Women in tech still a ‘work in progress’
09 February 2018
There is still much work to do in creating gender equality in the IT sector, says Search director Donna Turner.
The gender gap is still not closing quickly enough in the technology sector, according to Search Consultancy.
After analysing 10 years worth of data collected related to placements made between January 2007 and December 2017, the recruitment firm found that women are still struggling to break through into the traditionally male-dominated industry.
Search discovered that women made up 13.6 per cent of all workers put into IT roles in 2007. According to its study, this figure climbed by only 1.8 per cent in 10 years to reach 15.4 per cent in 2017.
Looking at the specific roles women are securing, the firm believes there is still a long way to go to levelling the playing field. For instance, it says that in 2007, only nine per cent of manager/leader positions were obtained by women; for 2017, that figure stands at just 14.8 per cent. Other key data showed that 10 per cent of all developer roles went to women in 2007 and grew to just 14.8 per cent 10 years later.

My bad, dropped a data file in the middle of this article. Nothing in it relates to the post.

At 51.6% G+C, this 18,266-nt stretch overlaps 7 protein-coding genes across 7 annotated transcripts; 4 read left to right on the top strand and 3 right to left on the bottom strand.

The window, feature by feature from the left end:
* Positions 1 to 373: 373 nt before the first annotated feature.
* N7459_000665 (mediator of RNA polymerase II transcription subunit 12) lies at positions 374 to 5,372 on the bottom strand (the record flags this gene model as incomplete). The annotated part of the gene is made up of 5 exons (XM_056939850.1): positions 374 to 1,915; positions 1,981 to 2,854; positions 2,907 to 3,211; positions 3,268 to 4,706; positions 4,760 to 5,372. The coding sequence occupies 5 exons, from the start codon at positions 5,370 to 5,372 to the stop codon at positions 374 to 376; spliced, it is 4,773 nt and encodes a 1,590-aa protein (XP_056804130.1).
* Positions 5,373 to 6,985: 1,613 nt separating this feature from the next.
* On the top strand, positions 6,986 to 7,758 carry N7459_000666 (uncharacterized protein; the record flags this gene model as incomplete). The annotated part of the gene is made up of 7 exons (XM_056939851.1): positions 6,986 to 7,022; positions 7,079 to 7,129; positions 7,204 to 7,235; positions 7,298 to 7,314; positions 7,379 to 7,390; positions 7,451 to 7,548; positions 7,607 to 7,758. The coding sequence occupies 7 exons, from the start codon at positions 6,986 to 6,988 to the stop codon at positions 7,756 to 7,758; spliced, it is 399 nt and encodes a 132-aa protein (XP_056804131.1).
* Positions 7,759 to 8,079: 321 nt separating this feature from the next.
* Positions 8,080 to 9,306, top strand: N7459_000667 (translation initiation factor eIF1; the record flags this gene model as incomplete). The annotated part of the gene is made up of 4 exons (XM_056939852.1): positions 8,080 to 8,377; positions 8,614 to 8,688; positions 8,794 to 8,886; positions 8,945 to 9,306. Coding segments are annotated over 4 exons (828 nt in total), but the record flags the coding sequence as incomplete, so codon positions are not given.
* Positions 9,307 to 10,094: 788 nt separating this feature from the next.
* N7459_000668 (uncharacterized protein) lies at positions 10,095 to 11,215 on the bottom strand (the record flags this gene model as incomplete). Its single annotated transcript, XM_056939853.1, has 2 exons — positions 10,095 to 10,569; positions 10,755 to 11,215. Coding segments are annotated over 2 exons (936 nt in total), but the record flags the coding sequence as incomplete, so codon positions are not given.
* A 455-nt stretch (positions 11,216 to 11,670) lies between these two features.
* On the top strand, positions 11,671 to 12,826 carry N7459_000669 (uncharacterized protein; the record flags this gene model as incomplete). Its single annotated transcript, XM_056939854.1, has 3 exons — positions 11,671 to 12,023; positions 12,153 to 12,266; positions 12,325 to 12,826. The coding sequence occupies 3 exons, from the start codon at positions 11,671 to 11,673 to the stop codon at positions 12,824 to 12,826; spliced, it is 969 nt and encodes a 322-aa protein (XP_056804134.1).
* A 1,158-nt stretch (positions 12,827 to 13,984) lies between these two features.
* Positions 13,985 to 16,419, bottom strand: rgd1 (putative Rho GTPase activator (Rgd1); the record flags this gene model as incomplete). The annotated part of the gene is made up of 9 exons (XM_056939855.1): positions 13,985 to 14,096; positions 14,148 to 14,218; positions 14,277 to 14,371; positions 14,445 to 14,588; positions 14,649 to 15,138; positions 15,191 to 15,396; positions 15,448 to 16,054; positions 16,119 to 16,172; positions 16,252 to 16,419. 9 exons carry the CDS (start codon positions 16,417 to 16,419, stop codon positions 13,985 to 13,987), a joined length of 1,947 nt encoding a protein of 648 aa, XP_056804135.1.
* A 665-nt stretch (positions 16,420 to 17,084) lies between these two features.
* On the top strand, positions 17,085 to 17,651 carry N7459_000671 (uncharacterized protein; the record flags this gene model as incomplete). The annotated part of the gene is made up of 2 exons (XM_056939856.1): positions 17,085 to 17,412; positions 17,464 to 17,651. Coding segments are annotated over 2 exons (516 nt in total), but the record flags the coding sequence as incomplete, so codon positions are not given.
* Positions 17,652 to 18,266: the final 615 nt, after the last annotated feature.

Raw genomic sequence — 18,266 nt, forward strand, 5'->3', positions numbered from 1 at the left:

On a more optimistic note, year-on-year comparisons across the same period from 2016 to 2017 saw an increase in female appointments into director roles. In fact, Search says that nearly a quarter of directors (22.2 per cent) it placed were women, a rise from zero in 2016.
“It’s clear from the research there is still much work to do in creating some gender balance within the IT sector,” says Donna Turner, Search’s director of IT recruitment in Scotland. “We have to accept that, for whatever reason, it is predominantly men who are attracted to the IT sector, and that is reflected in the data. It is incumbent on schools and businesses to do more to make the sector a more attractive option for women.”